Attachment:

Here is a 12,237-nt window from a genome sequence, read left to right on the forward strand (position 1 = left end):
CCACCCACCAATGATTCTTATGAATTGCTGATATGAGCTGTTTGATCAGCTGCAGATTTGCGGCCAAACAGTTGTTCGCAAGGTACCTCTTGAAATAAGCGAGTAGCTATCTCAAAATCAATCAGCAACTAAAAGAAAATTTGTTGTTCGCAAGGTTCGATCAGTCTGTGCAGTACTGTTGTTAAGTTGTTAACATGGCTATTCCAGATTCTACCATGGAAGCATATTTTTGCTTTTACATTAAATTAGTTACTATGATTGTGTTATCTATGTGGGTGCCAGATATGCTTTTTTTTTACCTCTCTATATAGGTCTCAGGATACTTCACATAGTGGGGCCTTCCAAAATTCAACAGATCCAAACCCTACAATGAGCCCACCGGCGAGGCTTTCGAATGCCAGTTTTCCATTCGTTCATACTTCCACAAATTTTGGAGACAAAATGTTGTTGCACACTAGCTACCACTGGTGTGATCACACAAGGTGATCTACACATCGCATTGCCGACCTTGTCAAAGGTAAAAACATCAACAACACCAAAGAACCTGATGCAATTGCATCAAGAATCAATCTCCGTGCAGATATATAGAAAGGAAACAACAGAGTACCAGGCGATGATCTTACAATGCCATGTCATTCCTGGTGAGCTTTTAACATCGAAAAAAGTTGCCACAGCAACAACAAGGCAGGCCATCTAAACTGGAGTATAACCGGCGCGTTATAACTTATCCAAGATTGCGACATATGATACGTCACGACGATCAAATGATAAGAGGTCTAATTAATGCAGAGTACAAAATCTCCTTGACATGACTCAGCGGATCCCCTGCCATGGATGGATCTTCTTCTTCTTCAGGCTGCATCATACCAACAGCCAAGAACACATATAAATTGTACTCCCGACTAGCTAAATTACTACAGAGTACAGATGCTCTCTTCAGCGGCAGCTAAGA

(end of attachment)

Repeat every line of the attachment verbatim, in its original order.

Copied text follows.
Here is a 12,237-nt window from a genome sequence, read left to right on the forward strand (position 1 = left end):
CCACCCACCAATGATTCTTATGAATTGCTGATATGAGCTGTTTGATCAGCTGCAGATTTGCGGCCAAACAGTTGTTCGCAAGGTACCTCTTGAAATAAGCGAGTAGCTATCTCAAAATCAATCAGCAACTAAAAGAAAATTTGTTGTTCGCAAGGTTCGATCAGTCTGTGCAGTACTGTTGTTAAGTTGTTAACATGGCTATTCCAGATTCTACCATGGAAGCATATTTTTGCTTTTACATTAAATTAGTTACTATGATTGTGTTATCTATGTGGGTGCCAGATATGCTTTTTTTTTACCTCTCTATATAGGTCTCAGGATACTTCACATAGTGGGGCCTTCCAAAATTCAACAGATCCAAACCCTACAATGAGCCCACCGGCGAGGCTTTCGAATGCCAGTTTTCCATTCGTTCATACTTCCACAAATTTTGGAGACAAAATGTTGTTGCACACTAGCTACCACTGGTGTGATCACACAAGGTGATCTACACATCGCATTGCCGACCTTGTCAAAGGTAAAAACATCAACAACACCAAAGAACCTGATGCAATTGCATCAAGAATCAATCTCCGTGCAGATATATAGAAAGGAAACAACAGAGTACCAGGCGATGATCTTACAATGCCATGTCATTCCTGGTGAGCTTTTAACATCGAAAAAAGTTGCCACAGCAACAACAAGGCAGGCCATCTAAACTGGAGTATAACCGGCGCGTTATAACTTATCCAAGATTGCGACATATGATACGTCACGACGATCAAATGATAAGAGGTCTAATTAATGCAGAGTACAAAATCTCCTTGACATGACTCAGCGGATCCCCTGCCATGGATGGATCTTCTTCTTCTTCAGGCTGCATCATACCAACAGCCAAGAACACATATAAATTGTACTCCCGACTAGCTAAATTACTACAGAGTACAGATGCTCTCTTCAGCGGCAGCTAAGA